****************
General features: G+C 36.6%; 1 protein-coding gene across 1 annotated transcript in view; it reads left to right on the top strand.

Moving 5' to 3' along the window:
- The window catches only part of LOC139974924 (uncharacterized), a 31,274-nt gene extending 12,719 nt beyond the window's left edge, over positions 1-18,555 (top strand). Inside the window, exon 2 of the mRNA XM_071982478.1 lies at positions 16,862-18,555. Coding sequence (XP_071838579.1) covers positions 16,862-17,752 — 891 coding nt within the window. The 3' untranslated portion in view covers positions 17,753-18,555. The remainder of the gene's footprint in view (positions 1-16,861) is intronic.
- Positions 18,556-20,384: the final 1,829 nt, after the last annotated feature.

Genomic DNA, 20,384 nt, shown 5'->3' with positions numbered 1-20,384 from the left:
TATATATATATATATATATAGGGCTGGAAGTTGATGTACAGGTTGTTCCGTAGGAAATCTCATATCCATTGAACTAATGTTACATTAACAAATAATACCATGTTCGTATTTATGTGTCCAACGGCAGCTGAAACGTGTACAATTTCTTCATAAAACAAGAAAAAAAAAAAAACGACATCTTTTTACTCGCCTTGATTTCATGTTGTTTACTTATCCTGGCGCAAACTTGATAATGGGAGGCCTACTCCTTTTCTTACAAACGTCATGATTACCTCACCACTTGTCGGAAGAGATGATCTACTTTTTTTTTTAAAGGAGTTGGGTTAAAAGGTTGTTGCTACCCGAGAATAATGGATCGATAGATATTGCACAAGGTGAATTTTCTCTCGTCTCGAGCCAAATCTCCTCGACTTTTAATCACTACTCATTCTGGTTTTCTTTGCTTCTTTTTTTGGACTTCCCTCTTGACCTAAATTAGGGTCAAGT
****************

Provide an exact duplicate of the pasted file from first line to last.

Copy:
General features: G+C 36.6%; 1 protein-coding gene across 1 annotated transcript in view; it reads left to right on the top strand.

Moving 5' to 3' along the window:
- The window catches only part of LOC139974924 (uncharacterized), a 31,274-nt gene extending 12,719 nt beyond the window's left edge, over positions 1-18,555 (top strand). Inside the window, exon 2 of the mRNA XM_071982478.1 lies at positions 16,862-18,555. Coding sequence (XP_071838579.1) covers positions 16,862-17,752 — 891 coding nt within the window. The 3' untranslated portion in view covers positions 17,753-18,555. The remainder of the gene's footprint in view (positions 1-16,861) is intronic.
- Positions 18,556-20,384: the final 1,829 nt, after the last annotated feature.

Genomic DNA, 20,384 nt, shown 5'->3' with positions numbered 1-20,384 from the left:
TATATATATATATATATATAGGGCTGGAAGTTGATGTACAGGTTGTTCCGTAGGAAATCTCATATCCATTGAACTAATGTTACATTAACAAATAATACCATGTTCGTATTTATGTGTCCAACGGCAGCTGAAACGTGTACAATTTCTTCATAAAACAAGAAAAAAAAAAAAACGACATCTTTTTACTCGCCTTGATTTCATGTTGTTTACTTATCCTGGCGCAAACTTGATAATGGGAGGCCTACTCCTTTTCTTACAAACGTCATGATTACCTCACCACTTGTCGGAAGAGATGATCTACTTTTTTTTTTAAAGGAGTTGGGTTAAAAGGTTGTTGCTACCCGAGAATAATGGATCGATAGATATTGCACAAGGTGAATTTTCTCTCGTCTCGAGCCAAATCTCCTCGACTTTTAATCACTACTCATTCTGGTTTTCTTTGCTTCTTTTTTTGGACTTCCCTCTTGACCTAAATTAGGGTCAAGT